November 30, 2018
"Sea Creature" Washes Ashore
Beach finds are the best.
Sea glass, sand dollars, the coveted Scotch bonnet, olives, and shells
with bright purple coloring are just a few of the things that bring
people delight and wonderment when traversing Ocracoke’s beaches.
Other more unsightly beach finds can also bring a sense of wonderment.
While out for a beach walk, Ocracoke resident Mona Aly found a prime
example of this and posted photos asking for the creature’s I.D. The
carcass, discovered between ORV ramps 70 and 72, looked enormous and
prehistoric: #megalodon. Large scales lined its back and sides, and the
shape of its head and mouth was long and narrowed at the tip. It was
quickly identified as a sturgeon, but as one commenter put it, it was,
“… one big a** sturgeon.”
These fish are considered living fossils, so all the folks who
commented that it looks like some prehistoric creature were on point.
Sturgeons share physical features with other ocean inhabitants. The
rows of bony plates on their backs are called scutes (sea turtles also
have scutes, and they’ve also been around for millions of years), but
sturgeons also have whisker-looking barbels that hang down in front of
their mouths, giving them a sort-of catfish look. A sturgeon's tail
resembles a shark’s with one lobe being bigger than the other; all
these characteristics combined give this fish its unique and
Baby sturgeons are hatched in fresh water but then head for salt water
where they mature. Females typically leave their natal waters around
six-months of age, whereas males wait five or six years before heading
to coastal waters. When the time comes to lay their eggs, sturgeons
head back to fresh water. These creatures are slow to grow, but once
they hit their growth spurt they can be up to 14 feet and weigh 800
pounds! They can also have a pretty long lifespan, living up to about
The Atlantic sturgeon is one of two subspecies of the family A.
oxyrinchus, the other of which is the Gulf sturgeon. There are other
species of sturgeons that live around the world, twenty-five in fact,
that, along with the Atlantic and Gulf sturgeons, all belong to the
Acipenseridae family. All twenty-seven species are grouped into four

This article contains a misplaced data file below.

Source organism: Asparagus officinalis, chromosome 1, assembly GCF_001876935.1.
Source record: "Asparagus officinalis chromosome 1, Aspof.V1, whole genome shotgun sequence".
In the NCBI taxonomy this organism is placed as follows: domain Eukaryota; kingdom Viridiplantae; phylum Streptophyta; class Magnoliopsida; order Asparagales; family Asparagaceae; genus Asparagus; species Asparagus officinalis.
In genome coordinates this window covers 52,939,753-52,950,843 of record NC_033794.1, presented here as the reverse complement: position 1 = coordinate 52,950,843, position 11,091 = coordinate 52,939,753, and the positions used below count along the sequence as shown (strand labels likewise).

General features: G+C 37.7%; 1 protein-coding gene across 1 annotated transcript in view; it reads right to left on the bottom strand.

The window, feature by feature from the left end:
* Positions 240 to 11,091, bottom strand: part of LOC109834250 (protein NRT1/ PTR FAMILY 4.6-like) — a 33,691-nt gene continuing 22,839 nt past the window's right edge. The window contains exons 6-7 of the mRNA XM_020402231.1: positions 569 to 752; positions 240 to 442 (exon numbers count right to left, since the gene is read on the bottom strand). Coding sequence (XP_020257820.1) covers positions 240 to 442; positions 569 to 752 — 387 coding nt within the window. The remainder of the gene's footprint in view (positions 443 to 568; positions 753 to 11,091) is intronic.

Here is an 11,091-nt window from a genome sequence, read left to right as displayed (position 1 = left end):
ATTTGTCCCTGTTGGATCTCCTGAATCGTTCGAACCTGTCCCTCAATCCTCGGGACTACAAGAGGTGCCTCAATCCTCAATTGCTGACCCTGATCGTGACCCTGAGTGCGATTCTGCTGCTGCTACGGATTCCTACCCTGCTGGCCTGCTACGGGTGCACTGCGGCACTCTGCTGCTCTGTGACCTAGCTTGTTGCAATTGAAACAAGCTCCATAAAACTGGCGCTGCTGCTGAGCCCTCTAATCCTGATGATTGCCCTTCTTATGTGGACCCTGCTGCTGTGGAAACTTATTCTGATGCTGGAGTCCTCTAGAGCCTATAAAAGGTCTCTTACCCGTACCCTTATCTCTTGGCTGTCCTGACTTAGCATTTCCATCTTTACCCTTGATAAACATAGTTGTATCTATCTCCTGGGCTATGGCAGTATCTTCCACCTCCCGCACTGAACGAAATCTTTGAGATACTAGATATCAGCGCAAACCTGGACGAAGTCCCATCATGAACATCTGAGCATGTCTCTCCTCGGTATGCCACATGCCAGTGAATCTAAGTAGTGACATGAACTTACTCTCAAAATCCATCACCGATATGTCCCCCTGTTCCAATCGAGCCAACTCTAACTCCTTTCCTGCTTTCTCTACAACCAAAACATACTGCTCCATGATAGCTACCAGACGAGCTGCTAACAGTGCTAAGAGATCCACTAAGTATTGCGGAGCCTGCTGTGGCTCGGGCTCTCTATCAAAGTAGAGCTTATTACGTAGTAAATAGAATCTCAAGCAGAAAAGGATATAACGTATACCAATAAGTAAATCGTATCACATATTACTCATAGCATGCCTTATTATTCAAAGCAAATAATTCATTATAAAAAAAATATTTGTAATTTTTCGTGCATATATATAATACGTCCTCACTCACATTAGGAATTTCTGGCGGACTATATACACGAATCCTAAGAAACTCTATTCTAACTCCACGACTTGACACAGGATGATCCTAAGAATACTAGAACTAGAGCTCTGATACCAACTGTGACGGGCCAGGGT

sub-species, and their evolution dates back some 208 to 245 million
years ago, hence their “living fossil” classification. Sadly, four of
the twenty-seven species may now be extinct.
Atlantic sturgeons can be found from Canada all the way to the southern
part of Florida, though their natal populations have decreased
significantly due to overfishing, habitat loss, and accidental death
due to boat traffic and by-catch. When caviar was a big to-do in the
late-1800’s, people flocked to the East Coast in search of sturgeon
eggs, and became known as the “Black Gold Rush.” By the early-1900’s,
sturgeon populations had decreased drastically, going from reportedly 7
million pounds caught in 1887 to 20,000 pounds by 1905. In 1989, only
400 pounds were caught. Now, these fish are protected under the
Endangered Species Act within U.S. waters.
Tagging data indicates sturgeon migrate up and down the coast, but
during the late-summer and fall retreat to fresh water flowing into the
Chesapeake Bay to rivers in Georgia. Sturgeons that live in the
northern parts of their habitat range live longer than those who live
off the Florida coast. The warmer climate is believed to accelerate
maturity, thus shortening life spans. At times, sturgeons are spotted
in estuaries, leading some to assume they’re preparing to head into
freshwater to spawn, when oftentimes sturgeon in these areas are simply
feeding. And what are they eating while traversing the rivers and
coastal waters? Sturgeons are bottom feeders that prefer crustaceans,
worms, mollusks, and bottom-dwelling fish.
This poor guy met his demise on Ocracoke's shores, but provided us with
a chance to learn about another amazing creature that shares our local